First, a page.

Reformed Baptist Fellowship

Is My Church a Spa or a Gym?

In Reformed Baptist Fellowship on October 9, 2009 at 11:06 am

In the gymnasium, they’re always pushing one another to higher levels of achievement.  Unlike a spa, a gymnasium is not a place for leisurely relaxation.  It’s a body disciplining facility.  In the gymnasium, football players pump iron; wrestlers pound one another into the mat; high jumpers push for the extra inch; basketball players push each other to higher levels of excellence.  Regarding the church assembling together, the writer to the Hebrews says,

and let us consider how to stimulate one another to love and good deeds,  not forsaking our own assembling together, as is the habit of some, but encouraging one another; and all the more, as you see the day drawing near” (Hebrews 10:24-25).

This stimulating one another, or spurring one another on to higher achievement reminds me of a gymnasium weight room scene I witnessed.  The red faced bench presser was straining and wanted to quit lifting the weights.  But his spotter (helper) refused to assist him in lifting the bar off his chest and shouted, “Come on!  One more!  You can do it!”  And he did!  I’ve seen the same thing in the pool as a swimmer’s teammates cheer him down the home stretch to higher levels of performance.  We need to be in churches that stimulate and spur us on to higher levels of godliness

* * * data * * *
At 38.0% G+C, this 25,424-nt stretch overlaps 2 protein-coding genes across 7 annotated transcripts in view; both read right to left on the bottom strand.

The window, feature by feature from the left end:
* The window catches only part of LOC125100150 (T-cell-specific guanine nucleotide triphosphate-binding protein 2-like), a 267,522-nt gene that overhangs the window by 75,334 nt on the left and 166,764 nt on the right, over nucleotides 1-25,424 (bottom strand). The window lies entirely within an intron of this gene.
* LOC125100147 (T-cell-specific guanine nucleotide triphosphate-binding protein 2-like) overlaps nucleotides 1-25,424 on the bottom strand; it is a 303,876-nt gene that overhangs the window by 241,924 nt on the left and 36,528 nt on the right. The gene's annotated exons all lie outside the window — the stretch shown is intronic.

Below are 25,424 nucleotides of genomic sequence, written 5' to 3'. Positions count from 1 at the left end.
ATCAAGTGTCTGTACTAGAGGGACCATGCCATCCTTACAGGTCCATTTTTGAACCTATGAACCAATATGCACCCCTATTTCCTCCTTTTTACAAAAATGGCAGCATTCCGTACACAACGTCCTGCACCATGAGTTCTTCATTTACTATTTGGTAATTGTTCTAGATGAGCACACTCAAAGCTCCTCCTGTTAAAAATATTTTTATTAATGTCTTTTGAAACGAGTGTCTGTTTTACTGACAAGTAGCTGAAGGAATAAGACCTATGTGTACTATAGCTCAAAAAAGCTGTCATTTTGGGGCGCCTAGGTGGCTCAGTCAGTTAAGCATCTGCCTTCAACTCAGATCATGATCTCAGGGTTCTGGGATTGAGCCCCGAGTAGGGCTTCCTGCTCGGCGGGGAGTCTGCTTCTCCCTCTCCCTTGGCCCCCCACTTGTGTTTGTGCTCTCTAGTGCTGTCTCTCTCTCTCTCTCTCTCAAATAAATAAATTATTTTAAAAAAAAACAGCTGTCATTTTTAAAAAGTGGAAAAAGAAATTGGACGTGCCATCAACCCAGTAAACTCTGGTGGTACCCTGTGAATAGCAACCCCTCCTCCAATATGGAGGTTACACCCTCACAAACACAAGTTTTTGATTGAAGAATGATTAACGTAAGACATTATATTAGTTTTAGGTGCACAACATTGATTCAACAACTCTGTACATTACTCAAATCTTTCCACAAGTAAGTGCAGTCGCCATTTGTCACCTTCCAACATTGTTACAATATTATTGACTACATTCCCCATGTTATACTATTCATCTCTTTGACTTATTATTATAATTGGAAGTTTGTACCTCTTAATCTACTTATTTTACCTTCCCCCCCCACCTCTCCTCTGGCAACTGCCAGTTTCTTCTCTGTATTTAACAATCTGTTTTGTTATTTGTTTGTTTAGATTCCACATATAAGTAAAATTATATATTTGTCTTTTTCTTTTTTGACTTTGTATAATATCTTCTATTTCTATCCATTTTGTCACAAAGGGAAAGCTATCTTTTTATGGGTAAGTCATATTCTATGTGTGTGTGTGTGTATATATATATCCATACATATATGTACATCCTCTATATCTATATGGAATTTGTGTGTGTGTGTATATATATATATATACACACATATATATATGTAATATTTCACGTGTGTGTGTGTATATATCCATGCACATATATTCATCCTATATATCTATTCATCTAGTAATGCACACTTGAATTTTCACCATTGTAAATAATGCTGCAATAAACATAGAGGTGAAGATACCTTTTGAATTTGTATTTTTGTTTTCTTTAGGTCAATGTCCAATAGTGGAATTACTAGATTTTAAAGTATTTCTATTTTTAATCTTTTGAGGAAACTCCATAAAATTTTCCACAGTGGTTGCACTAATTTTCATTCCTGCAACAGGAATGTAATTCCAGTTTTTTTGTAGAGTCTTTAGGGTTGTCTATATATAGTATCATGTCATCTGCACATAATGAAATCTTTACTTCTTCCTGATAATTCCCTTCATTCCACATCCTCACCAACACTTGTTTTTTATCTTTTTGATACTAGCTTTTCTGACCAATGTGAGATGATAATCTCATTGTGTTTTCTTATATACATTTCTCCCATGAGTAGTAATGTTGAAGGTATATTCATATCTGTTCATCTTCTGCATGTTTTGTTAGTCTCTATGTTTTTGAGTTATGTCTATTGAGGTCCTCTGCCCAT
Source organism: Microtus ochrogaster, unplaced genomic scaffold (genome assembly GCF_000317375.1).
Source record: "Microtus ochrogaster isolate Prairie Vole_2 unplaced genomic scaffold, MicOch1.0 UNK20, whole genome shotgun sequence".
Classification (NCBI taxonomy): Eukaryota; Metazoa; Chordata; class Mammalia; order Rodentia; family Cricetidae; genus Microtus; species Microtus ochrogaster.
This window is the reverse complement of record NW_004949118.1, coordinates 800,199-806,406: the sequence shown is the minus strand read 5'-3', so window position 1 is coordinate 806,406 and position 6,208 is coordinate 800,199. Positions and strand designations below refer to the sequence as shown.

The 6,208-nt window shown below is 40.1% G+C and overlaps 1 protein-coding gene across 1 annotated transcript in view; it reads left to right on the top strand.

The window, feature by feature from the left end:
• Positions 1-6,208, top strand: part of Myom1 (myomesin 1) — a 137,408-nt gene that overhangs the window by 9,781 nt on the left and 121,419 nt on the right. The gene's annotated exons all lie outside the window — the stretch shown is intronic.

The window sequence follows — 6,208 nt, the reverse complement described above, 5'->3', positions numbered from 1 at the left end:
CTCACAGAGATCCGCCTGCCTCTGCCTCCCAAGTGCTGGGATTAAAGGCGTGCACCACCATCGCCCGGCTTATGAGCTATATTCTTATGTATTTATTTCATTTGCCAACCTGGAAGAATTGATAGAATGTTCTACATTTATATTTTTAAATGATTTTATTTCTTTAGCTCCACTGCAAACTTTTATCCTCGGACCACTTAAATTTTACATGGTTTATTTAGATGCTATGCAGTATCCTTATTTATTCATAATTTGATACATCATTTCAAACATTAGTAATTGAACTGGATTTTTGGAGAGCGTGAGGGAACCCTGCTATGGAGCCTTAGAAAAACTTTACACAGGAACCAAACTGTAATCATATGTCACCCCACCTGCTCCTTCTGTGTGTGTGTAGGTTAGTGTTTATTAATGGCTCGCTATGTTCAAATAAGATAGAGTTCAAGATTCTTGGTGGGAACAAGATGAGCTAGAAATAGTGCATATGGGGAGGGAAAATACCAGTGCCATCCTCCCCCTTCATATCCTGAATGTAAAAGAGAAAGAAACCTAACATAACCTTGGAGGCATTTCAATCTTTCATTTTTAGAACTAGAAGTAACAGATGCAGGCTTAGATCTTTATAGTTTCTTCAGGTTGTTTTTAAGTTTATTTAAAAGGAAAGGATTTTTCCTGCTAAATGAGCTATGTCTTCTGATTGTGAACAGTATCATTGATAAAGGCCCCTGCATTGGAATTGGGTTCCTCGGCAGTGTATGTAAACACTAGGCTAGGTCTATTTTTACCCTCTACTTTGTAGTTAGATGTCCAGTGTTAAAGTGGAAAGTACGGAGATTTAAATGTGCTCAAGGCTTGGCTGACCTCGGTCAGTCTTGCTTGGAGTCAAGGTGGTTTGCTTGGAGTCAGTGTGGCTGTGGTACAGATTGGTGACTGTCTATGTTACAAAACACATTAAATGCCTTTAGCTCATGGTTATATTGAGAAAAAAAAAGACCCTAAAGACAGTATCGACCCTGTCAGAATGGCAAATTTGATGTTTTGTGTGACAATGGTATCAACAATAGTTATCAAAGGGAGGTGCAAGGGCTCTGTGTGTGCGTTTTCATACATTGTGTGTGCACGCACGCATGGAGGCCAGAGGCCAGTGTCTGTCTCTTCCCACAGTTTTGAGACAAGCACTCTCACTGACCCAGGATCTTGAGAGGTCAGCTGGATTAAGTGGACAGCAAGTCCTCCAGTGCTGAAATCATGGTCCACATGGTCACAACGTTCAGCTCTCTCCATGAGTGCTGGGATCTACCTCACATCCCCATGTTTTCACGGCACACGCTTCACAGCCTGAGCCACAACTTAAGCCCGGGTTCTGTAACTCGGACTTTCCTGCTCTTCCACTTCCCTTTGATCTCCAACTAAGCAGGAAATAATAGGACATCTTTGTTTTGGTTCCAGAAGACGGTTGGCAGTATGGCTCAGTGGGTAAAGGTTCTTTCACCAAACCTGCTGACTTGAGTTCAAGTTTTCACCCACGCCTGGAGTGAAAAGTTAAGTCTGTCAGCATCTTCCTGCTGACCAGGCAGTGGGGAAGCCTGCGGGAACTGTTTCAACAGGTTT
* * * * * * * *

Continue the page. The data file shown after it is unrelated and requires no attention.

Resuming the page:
Christians should avoid churches like the contemporary pragmatic types that model themselves after an entertaining theatre, a talent show, a relaxing lounge, a feel-good spa, or a country club.  Instead, Christians should become a part of churches that biblically model themselves after a gymnasium.

Resolve not to be satisfied with being a part of a church that is a pampering spa of spiritually flabby, sluggardly professing Christians, who make you feel good, because you fit right in with them.  Instead, let’s resolve to seek out a spiritually challenging gym, where Christians have the eye of the tiger, to serve Christ with all their might.

Ah, to be in a church where Christian brothers and sisters come alongside one another and say, “Come on, friend, you can do one more!  Don’t quit now!  You can get the upper hand on one more sin!  You can establish one more godly habit in your life!  The Spirit of God will help you do this!”  If you can’t help reform your own local church, find and join one, or establish one, that views the church not as spa, but as a gymnasium.

Mark Chanski
Reformed Baptist Church of Holland
  1. To Mr. Chanski,

    I agree that we must belong to a church that stimulates and challenges our faith. However, these kinds of churches or Christians are considered or labeled as “extreme” or “over zealous” types. Let’s face it, being in a reformed church, which I am a member of, is more like the “spa” or “country club” experience who will immediately criticize those who would challenge others or as the text quoted in this blog ” stimulate” one another. This might be the norm in some non-reformed churches.

    It is my humble opinion that some reformed churches worry so much about not acting or looking like the “main stream” church that they become strictly “preaching centers” where the assembly becomes, like you put it here “spiritually flabby”. Unless we put what we hear from the pulpit or read in books into practice we can have a dull faith. Almost like someone who joins a football team and never gets to play or never get’s the proper training to get into the game.

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